By cooperating in culture and education initiatives with the occupied city of Simferopol, the “Circle of friends” not only endorses Russia’s open occupation of Ukraine’s peninsula of Crimea by legitimizing its self-proclaimed Russian-installed government, but also supports Russia’s covert war in Donbas. After all, nothing is wrong, and life goes on. No matter if Russia’s actions have taken away over 10,000 of lives in Ukraine and forced over 1mn people to flee from the war.

Two parallel foreign policies: official government position vs. local politicians and business

Instances when local politicians and businesses of Western Europe end up living in a parallel reality with the official position of their governments turn up more and more often. Just days ago, the French mayor of Nice Cristian Estrosi signed a letter of intention with the Crimean city of Yalta in the presence of the ambassador of Russia to France. Commenting on the visit, the French embassy said that “the initiative of the local deputy (mayor of Nice) does not place any obligations on France” and that “France’s position is clear and unchanged: together with the EU and all the international community, France does not recognize the illegal annexation of Crimea.”

Meanwhile, the German company Siemens has found a way to return to “business as usual” by selling power generators to occupied Crimea, which is in dire need of electricity after its supply was cut off from mainland Ukraine.

We invite you to express your opinion to the mayor of Heidelberg on the plans for close cooperation with Russian-occupied Simferopol via the address of the city council:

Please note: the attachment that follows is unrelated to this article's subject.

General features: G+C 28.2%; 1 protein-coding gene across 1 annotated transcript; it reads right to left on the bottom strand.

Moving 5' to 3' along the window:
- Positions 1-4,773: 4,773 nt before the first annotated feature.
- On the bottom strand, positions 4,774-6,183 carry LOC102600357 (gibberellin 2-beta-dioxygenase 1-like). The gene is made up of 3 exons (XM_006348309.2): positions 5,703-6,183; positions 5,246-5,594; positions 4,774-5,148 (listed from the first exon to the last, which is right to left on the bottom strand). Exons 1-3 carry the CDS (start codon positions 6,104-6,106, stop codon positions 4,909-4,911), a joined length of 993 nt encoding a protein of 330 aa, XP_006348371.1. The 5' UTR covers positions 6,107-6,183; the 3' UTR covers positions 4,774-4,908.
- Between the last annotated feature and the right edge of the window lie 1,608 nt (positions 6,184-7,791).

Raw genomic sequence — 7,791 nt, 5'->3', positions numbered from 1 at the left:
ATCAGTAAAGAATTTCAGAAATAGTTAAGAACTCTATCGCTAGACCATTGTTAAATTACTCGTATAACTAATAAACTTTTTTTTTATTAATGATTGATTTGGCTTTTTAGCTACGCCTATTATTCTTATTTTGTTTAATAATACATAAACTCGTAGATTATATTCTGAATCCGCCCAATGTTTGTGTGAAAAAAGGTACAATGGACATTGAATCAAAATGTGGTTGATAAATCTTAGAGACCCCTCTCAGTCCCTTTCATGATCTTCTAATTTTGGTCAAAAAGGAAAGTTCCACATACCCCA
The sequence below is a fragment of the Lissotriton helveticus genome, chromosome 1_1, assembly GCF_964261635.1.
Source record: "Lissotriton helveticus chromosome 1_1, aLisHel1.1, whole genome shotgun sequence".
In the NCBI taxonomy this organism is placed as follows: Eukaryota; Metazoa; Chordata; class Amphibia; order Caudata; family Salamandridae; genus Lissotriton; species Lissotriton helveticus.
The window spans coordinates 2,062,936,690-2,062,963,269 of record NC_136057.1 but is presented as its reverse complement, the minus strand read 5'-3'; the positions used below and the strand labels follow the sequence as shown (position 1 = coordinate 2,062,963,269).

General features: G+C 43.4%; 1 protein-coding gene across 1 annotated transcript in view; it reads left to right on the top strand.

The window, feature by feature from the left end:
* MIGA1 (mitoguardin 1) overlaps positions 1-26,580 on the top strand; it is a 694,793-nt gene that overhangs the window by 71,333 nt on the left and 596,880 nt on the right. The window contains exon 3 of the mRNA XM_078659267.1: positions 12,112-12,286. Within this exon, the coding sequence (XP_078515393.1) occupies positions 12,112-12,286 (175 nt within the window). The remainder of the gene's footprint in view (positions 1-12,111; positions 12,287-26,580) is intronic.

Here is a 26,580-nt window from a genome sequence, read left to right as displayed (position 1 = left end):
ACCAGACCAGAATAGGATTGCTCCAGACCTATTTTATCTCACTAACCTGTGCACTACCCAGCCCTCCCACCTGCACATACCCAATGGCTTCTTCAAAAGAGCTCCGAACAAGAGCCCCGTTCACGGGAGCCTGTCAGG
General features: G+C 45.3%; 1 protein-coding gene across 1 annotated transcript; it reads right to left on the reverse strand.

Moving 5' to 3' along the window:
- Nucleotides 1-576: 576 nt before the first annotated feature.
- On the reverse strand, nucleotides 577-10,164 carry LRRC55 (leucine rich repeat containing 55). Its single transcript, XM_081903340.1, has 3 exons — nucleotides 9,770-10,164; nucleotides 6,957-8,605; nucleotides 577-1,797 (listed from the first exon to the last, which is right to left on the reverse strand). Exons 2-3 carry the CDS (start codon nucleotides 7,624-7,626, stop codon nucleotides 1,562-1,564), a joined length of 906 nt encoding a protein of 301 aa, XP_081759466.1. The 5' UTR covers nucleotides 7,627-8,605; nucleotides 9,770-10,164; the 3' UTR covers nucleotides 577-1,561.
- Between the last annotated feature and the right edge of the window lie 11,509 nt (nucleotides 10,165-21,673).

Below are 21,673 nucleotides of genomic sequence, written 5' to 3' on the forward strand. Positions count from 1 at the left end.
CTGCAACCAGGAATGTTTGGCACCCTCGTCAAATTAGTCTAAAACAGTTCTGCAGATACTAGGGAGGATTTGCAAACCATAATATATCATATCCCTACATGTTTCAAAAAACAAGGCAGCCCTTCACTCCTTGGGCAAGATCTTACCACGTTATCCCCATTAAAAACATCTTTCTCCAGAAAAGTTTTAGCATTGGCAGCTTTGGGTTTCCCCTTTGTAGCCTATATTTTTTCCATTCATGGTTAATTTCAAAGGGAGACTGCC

[email protected]
Fax (City of Heidelberg): 06221 58-10900

In February 2014, unmarked Russian soldiers occupied Ukrainian territory and initiated the takeover of government buildings in the Crimean peninsula. On 16 March 2014, a so-called “referendum” was held in Crimea, following which the territory was attached to Russia. On 24 March 2014, 100 countries, including France, adopted the UN Resolution 68/262 that affirms the territorial integrity of Ukraine.

After Russia’s illegal annexation of Crimea, the self-proclaimed authorities had engaged in numerous repressions against its indigenous population, the Crimean Tatars, which some commentators have called a “hybrid genocide.”

You could close this page. Or you could join our community and help us produce more materials like this.  We keep our reporting open and accessible to everyone because we believe in the power of free information. This is why our small, cost-effective team depends on the support of readers like you to bring deliver timely news, quality analysis, and on-the-ground reports about Russia's war against Ukraine and Ukraine's struggle to build a democratic society. A little bit goes a long way: for as little as the cost of one cup of coffee a month, you can help build bridges between Ukraine and the rest of the world, plus become a co-creator and vote for topics we should cover next. Become a patron or see other ways to support. Become a Patron!

To suggest a correction or clarification, write to us here

You can also highlight the text and press Ctrl + Enter

Please leave your suggestions or corrections here

    Related Posts